24 October 2007The United Nations Special Envoy to Darfur said today that he hopes as many rebel leaders as possible from the war-torn Sudanese region will eventually take part in landmark peace talks starting on Saturday, even though some of the splintering rebel forces are already signalling they will not attend. Jan Eliasson told reporters that it was still not clear exactly how many rebel leaders will participate in the talks in Sirte, Libya, but he warned that the stakes for the people of Darfur were too high for them to turn down the invitation.“We may have a very dangerous development if we miss this opportunity,” he said, noting that the Sudanese Government, the country’s neighbours, representatives of Darfurian civil society and some local tribal leaders have all said they are ready and willing to take part.“We are now, of course, coming close to the moment of truth. I would say [it’s] the moment of hope for Darfur.”He stressed that substantive negotiations on many of the most contentious issues, such as power-sharing and control of land, will not take place immediately, allowing the rebel groups time to hold consultations among themselves on the sidelines of the Sirte talks.But he said that further delays would only lengthen the suffering in Darfur, where more than 200,000 people have been killed and at least 2.2 million others forced to flee their homes since 2003 because of fighting between rebels, Government forces and allied militia known as the Janjaweed.The Security Council has authorized the creation of a hybrid UN-African Union peacekeeping force, to be known as UNAMID, to try to quell the violence.The lead-up to the talks in Sirte, which are being co-convened by Mr. Eliasson and his AU counterpart, Salim Ahmed Salim, have been complicated by the proliferation of rebel movements as many of the existing groups, including the Sudan Liberation Movement (SLM) and the Justice and Equality Movement (JEM), splinter into smaller factions.Speaking today by videoconference from Asmara, Eritrea, where he has been meeting with senior Government officials to discuss preparations for the negotiations, Mr. Eliasson said there is “very little hope” that rebel leader Abdul Wahid el-Nur will attend, while Khalil Ibrahim of the JEM has also asked for the talks to be delayed. But he said he was still hopeful that other rebel leaders would join the Sirte talks later.Mr. Eliasson said obtaining a formal cessation of hostilities would be a priority of the talks, while arrangements for the return of displaced people can also be given immediate attention. He expects the initial discussions in Sirte will focus on issues of security and wealth-sharing.After hearing a closed-door briefing from Secretary-General Ban Ki-moon on the Sirte talks, the Security Council issued a presidential statement calling on all parties to engage fully and constructively in the talks and to first agree to a cessation of hostilities.“The Council underlines its willingness to take action against any party that seeks to undermine the peace process, including by failing to respect such a cessation of hostilities or by impeding the talks, peacekeeping or humanitarian aid,” the statement noted.It added that the 15-member body was deeply concerned about delays in the deployment of UNAMID, and urged Member States to make available the aviation and ground transport units still required for the mission.The Special Envoy said the preparations for the talks had been adversely affected by the recent spike in violence in Darfur, particularly the deadly attack last month against AU peacekeepers in the town of Haskanita.Frustration is growing in the camps for internally displaced persons (IDPs), he said, with many residents having spent four years there and some younger IDPs becoming increasingly radicalized. Violence in the camps is rising and arms are starting to flow in.The strained relationship in the National Unity Government, formed in the wake of the end of the separate north-south civil war in Sudan, was also adding to the difficulties, Mr. Eliasson said.In his latest report on the implementation of the January 2005 comprehensive peace agreement that ended that war, Mr. Ban says recent events underline the fragility of the pact and the failure to implement some of its key provisions.Earlier this month, the Sudan People’s Liberation Movement (SPLM) – the former southern rebel group – suspended its participation in the Government, although it is now holding talks with the National Congress Party on how to resolve their impasse.Mr. Ban urges all sides to implement their commitments under the agreement, calling on the leaders to show political courage.“While the conflict in Darfur undoubtedly had consequences for the rest of the country, we must not lose sight of the fact that the comprehensive peace agreement remains critical to long-lasting peace throughout the Sudan,” the Secretary-General writes.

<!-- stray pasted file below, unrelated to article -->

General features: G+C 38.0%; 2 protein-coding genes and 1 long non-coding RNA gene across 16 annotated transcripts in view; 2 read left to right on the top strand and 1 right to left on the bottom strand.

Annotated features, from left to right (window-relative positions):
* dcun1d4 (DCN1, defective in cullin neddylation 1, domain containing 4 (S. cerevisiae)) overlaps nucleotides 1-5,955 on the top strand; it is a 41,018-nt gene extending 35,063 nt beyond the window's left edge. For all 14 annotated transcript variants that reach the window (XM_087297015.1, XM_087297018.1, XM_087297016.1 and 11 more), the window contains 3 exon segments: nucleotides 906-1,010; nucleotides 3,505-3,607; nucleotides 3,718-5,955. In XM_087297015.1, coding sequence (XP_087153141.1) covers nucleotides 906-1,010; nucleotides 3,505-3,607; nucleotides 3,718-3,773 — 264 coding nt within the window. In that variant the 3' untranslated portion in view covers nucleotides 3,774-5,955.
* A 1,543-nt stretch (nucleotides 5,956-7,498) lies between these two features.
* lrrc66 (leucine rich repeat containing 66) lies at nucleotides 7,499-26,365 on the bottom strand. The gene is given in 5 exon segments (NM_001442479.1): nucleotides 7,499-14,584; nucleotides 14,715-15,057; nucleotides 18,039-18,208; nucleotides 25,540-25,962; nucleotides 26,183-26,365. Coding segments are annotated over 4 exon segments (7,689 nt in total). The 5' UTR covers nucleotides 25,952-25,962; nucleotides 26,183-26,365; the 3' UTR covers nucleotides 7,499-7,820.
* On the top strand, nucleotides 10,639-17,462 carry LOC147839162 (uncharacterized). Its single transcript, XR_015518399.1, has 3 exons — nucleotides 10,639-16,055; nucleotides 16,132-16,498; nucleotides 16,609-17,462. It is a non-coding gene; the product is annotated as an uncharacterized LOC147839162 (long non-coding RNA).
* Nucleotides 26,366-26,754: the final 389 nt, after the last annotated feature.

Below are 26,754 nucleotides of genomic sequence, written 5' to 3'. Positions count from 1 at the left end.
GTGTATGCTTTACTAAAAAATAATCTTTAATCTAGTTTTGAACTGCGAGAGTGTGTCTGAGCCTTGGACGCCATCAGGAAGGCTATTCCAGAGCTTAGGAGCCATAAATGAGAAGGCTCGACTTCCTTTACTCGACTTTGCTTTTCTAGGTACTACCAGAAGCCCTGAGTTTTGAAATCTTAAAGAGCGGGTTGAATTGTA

The World Health Organization (WHO) is using this year’s World Blood Donor Day, which is being observed today, to highlight the benefits of blood donations that are voluntary – rather than involving payment or family interest.“Access to safe blood is a key component of effective health care and voluntary donors are the cornerstone of a safe blood supply,” Carissa Etienne, Assistant Director-General for Health Systems at WHO, said yesterday in a press statement. “Available, safe blood is particularly crucial to the health of women and children.”Voluntary donors are regarded as the safest source of blood. By donating of their free will, without coercion or payment, they are less likely to hide information about their health status or behaviour that could make them ineligible to donate blood. Regular voluntary donations also ensure a more sustainable blood supply.But only 54 countries have so far achieved 100 per cent voluntary donation, according to WHO, with Thailand, Turkey and Uganda the most recent States to join the list.Less than 45 per cent of the global blood supply is collected in developing or transitional countries, which are home to about four-fifths of the global population. These countries also have the greatest need of stocks of blood and blood products as they bear a disproportionate burden of many diseases.WHO said China and the UAE both deserve credit for making such rapid progress towards an entirely voluntary donation system. In 1990, no donations in the UAE were voluntary, but by 2006 they had reached 97.6 per cent, while China’s rate has risen from 20 per cent to 98.5 per cent in the decade since 1998.The theme of this year’s Day is “Giving Blood Regularly,” an initiative to encourage volunteer donors to return on a regular basis over the long-term. 14 June 2008China and the United Arab Emirates are both close to reaching 100 per cent voluntary donations for their national blood supplies, the United Nations health agency has announced, calling on other countries to use them as models to increase their own stocks of safe blood supplies.